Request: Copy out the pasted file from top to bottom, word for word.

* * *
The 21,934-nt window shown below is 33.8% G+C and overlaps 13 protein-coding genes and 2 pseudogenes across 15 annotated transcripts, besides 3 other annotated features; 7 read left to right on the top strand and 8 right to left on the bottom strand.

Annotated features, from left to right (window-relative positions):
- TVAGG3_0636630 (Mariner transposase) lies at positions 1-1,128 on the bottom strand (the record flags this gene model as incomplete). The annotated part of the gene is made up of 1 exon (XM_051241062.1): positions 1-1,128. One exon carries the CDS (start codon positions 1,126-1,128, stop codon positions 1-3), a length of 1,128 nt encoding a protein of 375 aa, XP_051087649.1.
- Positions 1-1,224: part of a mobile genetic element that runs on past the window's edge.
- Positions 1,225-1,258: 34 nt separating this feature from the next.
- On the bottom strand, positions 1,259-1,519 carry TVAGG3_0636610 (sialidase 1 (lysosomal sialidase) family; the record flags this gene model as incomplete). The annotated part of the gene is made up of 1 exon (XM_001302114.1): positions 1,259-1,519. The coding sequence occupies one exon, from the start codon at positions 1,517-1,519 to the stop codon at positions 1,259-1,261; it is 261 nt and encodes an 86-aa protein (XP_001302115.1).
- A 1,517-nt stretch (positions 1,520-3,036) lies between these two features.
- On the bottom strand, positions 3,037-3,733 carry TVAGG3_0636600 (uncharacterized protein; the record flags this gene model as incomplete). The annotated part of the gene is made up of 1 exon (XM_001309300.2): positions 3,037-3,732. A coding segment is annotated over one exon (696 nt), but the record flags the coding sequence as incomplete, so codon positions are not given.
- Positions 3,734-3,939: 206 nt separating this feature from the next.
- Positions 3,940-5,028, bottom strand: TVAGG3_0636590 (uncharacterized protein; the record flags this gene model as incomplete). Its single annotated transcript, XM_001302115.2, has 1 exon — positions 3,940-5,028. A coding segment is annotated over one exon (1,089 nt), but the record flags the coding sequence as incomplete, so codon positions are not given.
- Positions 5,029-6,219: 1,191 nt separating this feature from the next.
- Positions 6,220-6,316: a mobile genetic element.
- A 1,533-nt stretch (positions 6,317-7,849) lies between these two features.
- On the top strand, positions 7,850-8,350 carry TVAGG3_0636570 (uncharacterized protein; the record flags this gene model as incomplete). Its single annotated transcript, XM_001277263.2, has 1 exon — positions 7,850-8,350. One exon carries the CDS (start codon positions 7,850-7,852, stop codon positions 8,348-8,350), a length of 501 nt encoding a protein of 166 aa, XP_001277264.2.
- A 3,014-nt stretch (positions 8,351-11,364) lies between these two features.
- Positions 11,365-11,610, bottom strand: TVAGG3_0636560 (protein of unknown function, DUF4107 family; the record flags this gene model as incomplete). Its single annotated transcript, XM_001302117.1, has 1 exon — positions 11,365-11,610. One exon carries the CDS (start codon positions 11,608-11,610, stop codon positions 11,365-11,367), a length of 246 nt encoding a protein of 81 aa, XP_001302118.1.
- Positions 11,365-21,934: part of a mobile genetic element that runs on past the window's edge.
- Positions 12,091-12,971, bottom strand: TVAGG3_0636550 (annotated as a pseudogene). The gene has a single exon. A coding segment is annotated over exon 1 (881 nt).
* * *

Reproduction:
The 21,934-nt window shown below is 33.8% G+C and overlaps 13 protein-coding genes and 2 pseudogenes across 15 annotated transcripts, besides 3 other annotated features; 7 read left to right on the top strand and 8 right to left on the bottom strand.

Annotated features, from left to right (window-relative positions):
- TVAGG3_0636630 (Mariner transposase) lies at positions 1-1,128 on the bottom strand (the record flags this gene model as incomplete). The annotated part of the gene is made up of 1 exon (XM_051241062.1): positions 1-1,128. One exon carries the CDS (start codon positions 1,126-1,128, stop codon positions 1-3), a length of 1,128 nt encoding a protein of 375 aa, XP_051087649.1.
- Positions 1-1,224: part of a mobile genetic element that runs on past the window's edge.
- Positions 1,225-1,258: 34 nt separating this feature from the next.
- On the bottom strand, positions 1,259-1,519 carry TVAGG3_0636610 (sialidase 1 (lysosomal sialidase) family; the record flags this gene model as incomplete). The annotated part of the gene is made up of 1 exon (XM_001302114.1): positions 1,259-1,519. The coding sequence occupies one exon, from the start codon at positions 1,517-1,519 to the stop codon at positions 1,259-1,261; it is 261 nt and encodes an 86-aa protein (XP_001302115.1).
- A 1,517-nt stretch (positions 1,520-3,036) lies between these two features.
- On the bottom strand, positions 3,037-3,733 carry TVAGG3_0636600 (uncharacterized protein; the record flags this gene model as incomplete). The annotated part of the gene is made up of 1 exon (XM_001309300.2): positions 3,037-3,732. A coding segment is annotated over one exon (696 nt), but the record flags the coding sequence as incomplete, so codon positions are not given.
- Positions 3,734-3,939: 206 nt separating this feature from the next.
- Positions 3,940-5,028, bottom strand: TVAGG3_0636590 (uncharacterized protein; the record flags this gene model as incomplete). Its single annotated transcript, XM_001302115.2, has 1 exon — positions 3,940-5,028. A coding segment is annotated over one exon (1,089 nt), but the record flags the coding sequence as incomplete, so codon positions are not given.
- Positions 5,029-6,219: 1,191 nt separating this feature from the next.
- Positions 6,220-6,316: a mobile genetic element.
- A 1,533-nt stretch (positions 6,317-7,849) lies between these two features.
- On the top strand, positions 7,850-8,350 carry TVAGG3_0636570 (uncharacterized protein; the record flags this gene model as incomplete). Its single annotated transcript, XM_001277263.2, has 1 exon — positions 7,850-8,350. One exon carries the CDS (start codon positions 7,850-7,852, stop codon positions 8,348-8,350), a length of 501 nt encoding a protein of 166 aa, XP_001277264.2.
- A 3,014-nt stretch (positions 8,351-11,364) lies between these two features.
- Positions 11,365-11,610, bottom strand: TVAGG3_0636560 (protein of unknown function, DUF4107 family; the record flags this gene model as incomplete). Its single annotated transcript, XM_001302117.1, has 1 exon — positions 11,365-11,610. One exon carries the CDS (start codon positions 11,608-11,610, stop codon positions 11,365-11,367), a length of 246 nt encoding a protein of 81 aa, XP_001302118.1.
- Positions 11,365-21,934: part of a mobile genetic element that runs on past the window's edge.
- Positions 12,091-12,971, bottom strand: TVAGG3_0636550 (annotated as a pseudogene). The gene has a single exon. A coding segment is annotated over exon 1 (881 nt).